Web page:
This paper, in the only long-standing academic series covering situational crime prevention, initiated exploration of the purpose, nature and management of crime prevention knowledge. It arose from my longstanding experience in practical prevention and its evaluation; awareness of failure in government programmes promulgating ‘evidence-based practice’ and interest in research-led demonstration projects; and international interest in ‘good practice’ databases.
Viewing knowledge as a means for improving performance, the paper addresses a paradox: over-exact replication of interventions means poor adaptation to new, and different, contexts. The resolution requires treating replication like innovation: practitioners should copy a design-like 'process' rather than an 'end product', replicating 'generic preventive principles', not detailed 'intervention methods', cookbook fashion.
Social/technological change and adaptive offenders demands continual replenishment of knowledge through ‘evolutionary’ and anticipatory techniques to out-innovate offenders. 5Is closely integrates with the iterative process which characterises practice-led design and linkages are now being developed to guide design practitioners.
The work reported generated a practical knowledge management schema applied within both UK and European Crime Prevention Network (EUCPN), based on my process model, the 5Is (which explicitly realises the arguments of this paper), and my Conjunction of Criminal Opportunity framework. 5Is arose from the Danish Crime Prevention Council’s invitation to develop internationally transferable means for crime prevention practitioners to describe good practice. It was used for successive EUCPN conferences. A version was adopted by Swedish National Crime Prevention Council for filtering/enhancing local applications for funding; 5Is appears on a Mexican public security website. ‘Research Utilisation’ researchers used my typology of knowledge. The international Beccaria project for crime prevention quality incorporated the 5I’s concepts. I have presented 5Is at the European Police College, it is used in teaching Masters students at UCL, and by the Japanese Urban Security Research Institute. A book (Palgrave Macmillan) on 5I’s is in development.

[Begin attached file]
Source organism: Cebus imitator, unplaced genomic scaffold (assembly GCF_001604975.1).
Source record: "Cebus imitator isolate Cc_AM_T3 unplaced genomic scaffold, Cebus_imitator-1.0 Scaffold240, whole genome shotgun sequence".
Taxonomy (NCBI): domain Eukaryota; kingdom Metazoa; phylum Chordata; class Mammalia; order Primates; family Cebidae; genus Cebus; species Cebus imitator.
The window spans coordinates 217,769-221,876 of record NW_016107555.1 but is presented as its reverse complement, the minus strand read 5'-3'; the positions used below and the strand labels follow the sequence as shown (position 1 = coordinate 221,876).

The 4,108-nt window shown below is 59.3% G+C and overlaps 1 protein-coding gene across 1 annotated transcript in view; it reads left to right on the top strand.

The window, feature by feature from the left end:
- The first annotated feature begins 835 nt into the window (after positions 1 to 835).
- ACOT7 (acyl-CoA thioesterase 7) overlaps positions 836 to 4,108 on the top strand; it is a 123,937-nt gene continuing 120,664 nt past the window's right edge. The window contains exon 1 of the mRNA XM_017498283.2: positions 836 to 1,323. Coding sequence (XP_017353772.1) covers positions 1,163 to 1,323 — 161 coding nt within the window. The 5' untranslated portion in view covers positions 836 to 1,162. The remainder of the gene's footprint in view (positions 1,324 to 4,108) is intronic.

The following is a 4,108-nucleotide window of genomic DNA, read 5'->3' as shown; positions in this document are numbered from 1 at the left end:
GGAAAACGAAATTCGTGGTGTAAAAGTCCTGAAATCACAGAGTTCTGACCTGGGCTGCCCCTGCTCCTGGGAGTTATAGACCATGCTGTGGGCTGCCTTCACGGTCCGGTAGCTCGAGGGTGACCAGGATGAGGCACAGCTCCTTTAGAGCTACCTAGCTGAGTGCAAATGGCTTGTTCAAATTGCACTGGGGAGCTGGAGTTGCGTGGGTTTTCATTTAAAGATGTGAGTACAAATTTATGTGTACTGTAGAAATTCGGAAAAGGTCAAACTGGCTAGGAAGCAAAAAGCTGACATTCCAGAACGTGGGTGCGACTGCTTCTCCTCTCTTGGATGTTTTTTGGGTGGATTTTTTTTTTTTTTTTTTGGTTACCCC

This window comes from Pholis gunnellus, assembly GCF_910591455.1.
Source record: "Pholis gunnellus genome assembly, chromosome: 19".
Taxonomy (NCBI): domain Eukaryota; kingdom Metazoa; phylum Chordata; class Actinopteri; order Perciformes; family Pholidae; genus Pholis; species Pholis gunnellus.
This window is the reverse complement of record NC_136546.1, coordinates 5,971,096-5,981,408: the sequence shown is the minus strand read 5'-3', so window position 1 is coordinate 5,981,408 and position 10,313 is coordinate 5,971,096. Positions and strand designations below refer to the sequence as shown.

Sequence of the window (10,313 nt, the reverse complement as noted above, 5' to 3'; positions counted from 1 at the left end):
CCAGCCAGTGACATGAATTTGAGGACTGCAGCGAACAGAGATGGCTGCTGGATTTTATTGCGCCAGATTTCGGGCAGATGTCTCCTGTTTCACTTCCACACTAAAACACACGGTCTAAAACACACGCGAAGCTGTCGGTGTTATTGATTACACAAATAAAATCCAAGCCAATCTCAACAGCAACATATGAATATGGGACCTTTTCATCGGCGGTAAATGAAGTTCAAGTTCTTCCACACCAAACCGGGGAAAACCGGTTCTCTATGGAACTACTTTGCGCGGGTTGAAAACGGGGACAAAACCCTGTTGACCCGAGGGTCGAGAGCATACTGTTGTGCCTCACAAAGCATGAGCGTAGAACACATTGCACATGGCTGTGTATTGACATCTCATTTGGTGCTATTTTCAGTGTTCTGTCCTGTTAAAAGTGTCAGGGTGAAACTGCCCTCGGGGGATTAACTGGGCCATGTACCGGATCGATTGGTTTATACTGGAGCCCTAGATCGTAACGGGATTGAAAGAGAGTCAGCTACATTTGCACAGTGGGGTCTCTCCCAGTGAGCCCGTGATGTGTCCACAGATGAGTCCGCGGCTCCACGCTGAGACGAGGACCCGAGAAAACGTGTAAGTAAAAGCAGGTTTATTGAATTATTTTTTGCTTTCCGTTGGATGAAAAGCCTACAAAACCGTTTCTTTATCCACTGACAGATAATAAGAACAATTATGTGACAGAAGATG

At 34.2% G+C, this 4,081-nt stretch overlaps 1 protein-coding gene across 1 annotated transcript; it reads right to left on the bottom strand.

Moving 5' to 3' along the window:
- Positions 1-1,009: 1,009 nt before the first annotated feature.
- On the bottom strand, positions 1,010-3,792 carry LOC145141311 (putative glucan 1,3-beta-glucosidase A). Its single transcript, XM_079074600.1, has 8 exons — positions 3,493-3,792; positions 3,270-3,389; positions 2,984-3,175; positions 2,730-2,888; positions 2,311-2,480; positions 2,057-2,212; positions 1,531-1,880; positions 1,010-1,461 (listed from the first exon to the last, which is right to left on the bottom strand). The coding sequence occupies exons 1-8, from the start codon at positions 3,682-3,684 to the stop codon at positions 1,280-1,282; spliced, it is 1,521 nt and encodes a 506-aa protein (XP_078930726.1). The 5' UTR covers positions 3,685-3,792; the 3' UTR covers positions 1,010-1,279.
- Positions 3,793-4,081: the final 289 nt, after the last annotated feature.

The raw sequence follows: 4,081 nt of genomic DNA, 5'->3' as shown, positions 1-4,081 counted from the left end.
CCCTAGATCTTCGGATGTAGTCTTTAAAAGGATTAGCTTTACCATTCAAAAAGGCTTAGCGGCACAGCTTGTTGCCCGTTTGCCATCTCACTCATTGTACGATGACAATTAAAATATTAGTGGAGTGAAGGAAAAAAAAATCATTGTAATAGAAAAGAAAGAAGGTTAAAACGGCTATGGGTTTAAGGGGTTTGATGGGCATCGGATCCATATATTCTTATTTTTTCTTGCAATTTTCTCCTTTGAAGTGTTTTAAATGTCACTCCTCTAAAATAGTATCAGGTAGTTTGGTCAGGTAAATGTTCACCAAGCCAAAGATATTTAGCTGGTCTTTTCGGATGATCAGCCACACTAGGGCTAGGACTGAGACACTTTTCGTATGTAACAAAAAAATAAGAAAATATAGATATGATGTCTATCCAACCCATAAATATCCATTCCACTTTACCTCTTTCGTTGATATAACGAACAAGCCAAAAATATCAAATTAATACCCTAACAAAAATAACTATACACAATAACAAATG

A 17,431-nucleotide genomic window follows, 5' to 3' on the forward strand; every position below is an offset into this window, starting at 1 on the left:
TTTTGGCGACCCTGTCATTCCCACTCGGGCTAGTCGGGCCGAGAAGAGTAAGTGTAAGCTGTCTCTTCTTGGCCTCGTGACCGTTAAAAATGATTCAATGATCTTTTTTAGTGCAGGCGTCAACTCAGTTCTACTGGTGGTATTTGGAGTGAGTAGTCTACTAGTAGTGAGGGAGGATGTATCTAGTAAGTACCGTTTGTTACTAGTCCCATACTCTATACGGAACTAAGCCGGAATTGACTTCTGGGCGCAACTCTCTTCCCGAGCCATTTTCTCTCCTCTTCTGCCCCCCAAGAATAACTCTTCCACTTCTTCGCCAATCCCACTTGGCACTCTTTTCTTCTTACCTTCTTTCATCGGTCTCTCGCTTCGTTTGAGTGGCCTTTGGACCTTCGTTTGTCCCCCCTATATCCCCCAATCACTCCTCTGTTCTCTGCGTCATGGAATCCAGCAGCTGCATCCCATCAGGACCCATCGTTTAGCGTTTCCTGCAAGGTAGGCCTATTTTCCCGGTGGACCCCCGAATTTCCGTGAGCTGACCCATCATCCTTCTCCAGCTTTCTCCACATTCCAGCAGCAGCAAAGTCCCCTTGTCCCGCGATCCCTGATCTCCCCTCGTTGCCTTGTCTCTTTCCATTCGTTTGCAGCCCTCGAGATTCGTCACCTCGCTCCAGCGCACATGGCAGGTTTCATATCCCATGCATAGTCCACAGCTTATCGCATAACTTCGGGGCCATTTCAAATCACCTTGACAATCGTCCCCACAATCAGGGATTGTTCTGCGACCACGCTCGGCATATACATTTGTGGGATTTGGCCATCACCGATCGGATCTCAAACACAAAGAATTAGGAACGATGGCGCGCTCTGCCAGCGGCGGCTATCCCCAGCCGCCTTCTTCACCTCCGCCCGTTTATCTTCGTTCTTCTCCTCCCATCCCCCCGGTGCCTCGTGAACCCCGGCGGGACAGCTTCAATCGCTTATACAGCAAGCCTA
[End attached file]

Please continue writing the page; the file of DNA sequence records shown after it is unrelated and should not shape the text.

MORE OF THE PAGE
|Type of Research:||Book Section|
|Additional Information (Publicly available):|
Theory, development, implementation & evaluation of Design Against Crime.
Definitions & conceptual frameworks for knowledge transfer of good practice in crime prevention.
Horizon scanning, incl. crime risk/ impact assessment.
Evolution, arms races, complexity & simulation applied to crime.
1.Principal Investigator, AHRC-funded project, with JDI/UCL, to design, implement and evaluate range of security products intended to reduce theft of customers' bags in bars. Based on this, developing concepts and language for describing/specifying security and security weaknesses in designed products, systems and environments.
2. Co-investigator, AHRC-funded project to develop more secure bike parking, including through guidance and standards. Based on my part of this work, recently completed, www.bikeoff.org/2009/01/05/final-report-wpa2-of-bike-off-2/ developing advanced frameworks for supporting crime risk analysis leading to design guidance. Currently discussing development of these frameworks in built environment and anti-terrorist contexts.
3. Currently writing book to elaborate key concepts, details and applications of 5Is framework, an advanced process model for crime prevention, and used in capture, synthesis and retrieval of good practice knowledge, supporting intelligenf replication and innovation. See www.designagainstcrime.com/web/crimeframeworks. Related to this, involved as partner in EU-funded project Beccaria on developing crime prevention training in EU and a range of informal national/international collaborations on knowledge management.
5. Developing new ways of thinking about Crime Prevention Through Environmental Design based on a tighter conceptual/theoretical framework than currently exists.
6. Investigating scope for using graphic/communications design to represent complexity in policy/practice systems such as, but not confined to, crime prevention.
|Publisher/Broadcaster/Company:||Willan Publishing Ltd.|
|Your affiliations with UAL:||Colleges > Central Saint Martins College of Art and Design|
Colleges > Central Saint Martins College of Art and Design
Research Centres/Networks > Design Against Crime at the Innovation Centre (DAC)
|Deposited By:||INVALID USER|
|Deposited On:||05 Dec 2009 12:49|
|Last Modified:||27 Aug 2010 10:36|